Everything Old Is New Again: EU Planning Stricter Moderation Across Platforms

AP Photo/Alastair Grant

The number of people from the Greatest Generation who went to war to protect the world from totalitarianism has grown very small. Soon, the last of that generation will no longer be with us. If you are in my generation, you probably remember where you were when the Berlin Wall came down. For the record, I was watching it on TV in the basement of my fraternity house, and missing a class on “Religions in America.”


The fall of the Berlin Wall was an amazing moment that was a part of the collapse of the Soviet Union and promised an era in which people would not be censored or imprisoned for things like expressing a viewpoint contrary to the state-sanctioned opinion. Well, that didn’t last long, did it? Leaving Tucker Carlson aside for a moment, we all know the penalties in the U.S. for saying things that were common sense just three years ago and even if they weren’t were still perfectly legal to say. But at least we aren’t the European Union, which is resurrecting the Ghosts of Dictators Past.

Euroactiv announced on Tuesday that 19 digital platforms will now be subject to a more “rigorous” set of rules. The report said:

The EU has recently adopted the Digital Services Act (DSA), a flagship regulation introducing responsibilities for all actors in the digital sphere. The legislation introduces a specific regime for very large online platforms and search engines with more than 45 million users in the EU.

These digital platforms are deemed to be systematically relevant and have a special responsibility for society to make the internet safe. Thus, the EU put in place stronger safeguards for these online players in terms of risk management, transparency, content moderation and children protection.

That should come as no surprise to anyone. But should you have any doubts, let’s have the EU’s Internal Market Commissioner Thierry Breton tell you himself.


Via Breitbart:

Of course, the usual suspects are on the list. But I was a little surprised that Google Maps and Google Play made the hit parade. Especially since Alphabet and, for that matter, Zuckerberg will be all too eager to comply. What do you want to bet that they have been eyeball-deep in this plan from the word “go?” Other platforms will be added in the future, but Breton would not name names when he was queried by Euroactiv. I guess he is saving it for a surprise. After all, Christmas is just eight short months away!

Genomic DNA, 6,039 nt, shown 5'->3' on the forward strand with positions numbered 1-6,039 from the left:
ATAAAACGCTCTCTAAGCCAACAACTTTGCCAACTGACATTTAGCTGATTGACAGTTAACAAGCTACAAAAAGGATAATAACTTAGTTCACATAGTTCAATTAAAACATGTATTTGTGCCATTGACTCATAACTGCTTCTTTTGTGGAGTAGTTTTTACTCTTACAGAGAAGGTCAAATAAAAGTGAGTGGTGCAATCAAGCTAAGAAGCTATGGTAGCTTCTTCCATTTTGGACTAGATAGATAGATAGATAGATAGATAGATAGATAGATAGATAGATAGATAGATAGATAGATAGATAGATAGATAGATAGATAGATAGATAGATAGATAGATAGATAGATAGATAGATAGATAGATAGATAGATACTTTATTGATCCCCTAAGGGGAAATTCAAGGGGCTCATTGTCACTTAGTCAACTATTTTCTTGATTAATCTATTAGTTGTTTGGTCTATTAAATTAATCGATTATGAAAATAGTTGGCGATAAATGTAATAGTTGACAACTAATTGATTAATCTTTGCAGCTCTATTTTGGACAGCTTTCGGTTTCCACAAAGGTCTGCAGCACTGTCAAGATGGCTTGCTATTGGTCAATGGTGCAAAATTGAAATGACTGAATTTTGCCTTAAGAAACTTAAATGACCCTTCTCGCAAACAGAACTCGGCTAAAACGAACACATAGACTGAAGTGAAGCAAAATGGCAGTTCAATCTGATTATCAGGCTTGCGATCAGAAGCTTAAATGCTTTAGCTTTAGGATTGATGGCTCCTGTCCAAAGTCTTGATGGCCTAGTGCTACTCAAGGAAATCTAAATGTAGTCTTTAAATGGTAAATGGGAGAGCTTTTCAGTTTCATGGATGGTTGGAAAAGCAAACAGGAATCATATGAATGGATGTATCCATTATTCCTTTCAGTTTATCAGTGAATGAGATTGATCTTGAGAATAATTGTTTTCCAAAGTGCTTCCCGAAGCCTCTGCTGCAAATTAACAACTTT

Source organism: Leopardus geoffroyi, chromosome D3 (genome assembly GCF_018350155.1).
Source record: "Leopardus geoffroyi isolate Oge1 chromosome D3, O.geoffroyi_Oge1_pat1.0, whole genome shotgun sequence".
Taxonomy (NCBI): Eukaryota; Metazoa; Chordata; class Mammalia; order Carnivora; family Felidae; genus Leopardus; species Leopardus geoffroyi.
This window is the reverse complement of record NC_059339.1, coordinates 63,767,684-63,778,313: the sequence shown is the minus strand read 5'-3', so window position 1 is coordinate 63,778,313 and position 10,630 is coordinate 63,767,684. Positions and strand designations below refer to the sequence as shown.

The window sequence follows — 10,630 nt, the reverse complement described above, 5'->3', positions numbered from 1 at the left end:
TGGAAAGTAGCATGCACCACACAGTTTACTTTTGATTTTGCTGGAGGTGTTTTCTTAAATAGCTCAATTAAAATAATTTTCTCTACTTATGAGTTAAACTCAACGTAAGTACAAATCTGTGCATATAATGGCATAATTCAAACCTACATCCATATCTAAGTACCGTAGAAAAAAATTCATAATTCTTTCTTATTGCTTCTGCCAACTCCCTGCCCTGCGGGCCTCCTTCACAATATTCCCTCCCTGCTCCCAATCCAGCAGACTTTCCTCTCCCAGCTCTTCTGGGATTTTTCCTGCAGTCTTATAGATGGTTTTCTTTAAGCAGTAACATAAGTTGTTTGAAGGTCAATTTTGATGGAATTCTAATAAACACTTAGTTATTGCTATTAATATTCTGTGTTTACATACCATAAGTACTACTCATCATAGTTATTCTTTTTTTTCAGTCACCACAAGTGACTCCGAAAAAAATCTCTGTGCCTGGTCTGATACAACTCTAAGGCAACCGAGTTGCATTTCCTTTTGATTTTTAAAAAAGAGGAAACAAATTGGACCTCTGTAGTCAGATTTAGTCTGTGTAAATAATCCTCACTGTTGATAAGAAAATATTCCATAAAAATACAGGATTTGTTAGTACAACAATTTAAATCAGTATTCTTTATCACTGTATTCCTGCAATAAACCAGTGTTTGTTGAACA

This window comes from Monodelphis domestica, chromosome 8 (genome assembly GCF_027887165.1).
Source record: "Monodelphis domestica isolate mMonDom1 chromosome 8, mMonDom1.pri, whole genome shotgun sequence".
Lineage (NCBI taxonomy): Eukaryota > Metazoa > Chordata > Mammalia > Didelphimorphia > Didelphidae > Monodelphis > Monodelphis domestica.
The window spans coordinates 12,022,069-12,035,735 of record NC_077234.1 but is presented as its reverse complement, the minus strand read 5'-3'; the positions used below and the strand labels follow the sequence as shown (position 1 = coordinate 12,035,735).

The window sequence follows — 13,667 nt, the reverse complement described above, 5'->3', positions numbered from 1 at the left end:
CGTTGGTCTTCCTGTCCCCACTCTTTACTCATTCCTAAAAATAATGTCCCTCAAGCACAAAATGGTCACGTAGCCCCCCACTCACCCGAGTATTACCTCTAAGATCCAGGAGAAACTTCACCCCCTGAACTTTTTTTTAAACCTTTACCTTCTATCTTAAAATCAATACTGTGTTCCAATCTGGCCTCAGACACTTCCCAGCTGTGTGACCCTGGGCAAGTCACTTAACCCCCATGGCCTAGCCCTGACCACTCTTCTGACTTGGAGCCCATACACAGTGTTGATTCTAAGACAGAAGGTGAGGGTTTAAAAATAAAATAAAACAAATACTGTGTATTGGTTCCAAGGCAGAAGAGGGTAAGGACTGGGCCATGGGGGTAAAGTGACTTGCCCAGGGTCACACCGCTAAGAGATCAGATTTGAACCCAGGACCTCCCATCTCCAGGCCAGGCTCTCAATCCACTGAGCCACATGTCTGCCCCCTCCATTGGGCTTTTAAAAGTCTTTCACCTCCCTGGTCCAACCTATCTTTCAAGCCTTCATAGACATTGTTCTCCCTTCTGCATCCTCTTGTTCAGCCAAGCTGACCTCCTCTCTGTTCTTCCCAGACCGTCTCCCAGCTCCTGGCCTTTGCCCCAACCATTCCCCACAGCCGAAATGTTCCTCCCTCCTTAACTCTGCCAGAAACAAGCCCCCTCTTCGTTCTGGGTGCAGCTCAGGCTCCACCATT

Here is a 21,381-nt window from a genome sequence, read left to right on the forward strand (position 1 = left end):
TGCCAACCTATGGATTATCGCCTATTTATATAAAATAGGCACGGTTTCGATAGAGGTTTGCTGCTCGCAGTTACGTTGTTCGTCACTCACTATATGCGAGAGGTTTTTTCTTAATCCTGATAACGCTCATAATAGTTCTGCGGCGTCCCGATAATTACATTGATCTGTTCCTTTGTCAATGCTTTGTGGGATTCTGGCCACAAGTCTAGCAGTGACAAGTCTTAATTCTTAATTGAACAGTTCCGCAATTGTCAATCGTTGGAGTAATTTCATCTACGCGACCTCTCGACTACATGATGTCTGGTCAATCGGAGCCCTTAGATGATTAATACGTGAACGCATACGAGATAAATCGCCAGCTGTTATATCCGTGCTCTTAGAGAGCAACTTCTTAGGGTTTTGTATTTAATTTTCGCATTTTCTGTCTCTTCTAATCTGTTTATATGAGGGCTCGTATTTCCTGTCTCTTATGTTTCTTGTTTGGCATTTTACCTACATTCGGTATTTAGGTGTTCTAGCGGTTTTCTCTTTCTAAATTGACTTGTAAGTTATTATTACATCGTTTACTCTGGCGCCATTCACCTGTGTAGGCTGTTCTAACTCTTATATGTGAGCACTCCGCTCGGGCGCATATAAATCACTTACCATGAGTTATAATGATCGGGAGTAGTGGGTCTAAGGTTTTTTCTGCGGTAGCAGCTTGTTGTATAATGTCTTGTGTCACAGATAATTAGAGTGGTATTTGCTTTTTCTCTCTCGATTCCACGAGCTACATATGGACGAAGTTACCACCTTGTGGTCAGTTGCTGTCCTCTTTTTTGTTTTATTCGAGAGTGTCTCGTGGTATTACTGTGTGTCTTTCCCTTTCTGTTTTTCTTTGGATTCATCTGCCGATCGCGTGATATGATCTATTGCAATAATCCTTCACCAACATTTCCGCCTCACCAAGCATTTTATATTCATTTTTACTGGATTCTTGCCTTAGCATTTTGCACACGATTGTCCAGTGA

According to the EU, the Digital Services Act and the Digital Market Act have two goals:

  1. to create a safer digital space in which the fundamental rights of all users of digital services are protected;
  2. to establish a level playing field to foster innovation, growth, and competitiveness, both in the European Single Market and globally.

Concepts such as “safe digital spaces” and “level playing fields” and phrases like “stronger safeguards for these online players in terms of risk management, transparency, content moderation, and children protection,” all sound noble and even righteous. And no one would argue against protecting children. Well, a few people would, and I think we all know who I am talking about. However, dictators throughout history have usually been savvy enough to know that in order to implement oppressive, evil laws, those laws needed to be presented as being noble and righteous. That way, the masses will accept things from which they would normally run screaming.


Of course, in the U.S. only a flimsy and razor-thin line separates us from similar strictures. At least officially. But don’t worry, Biden only needs four more years to finish what he started. If that.


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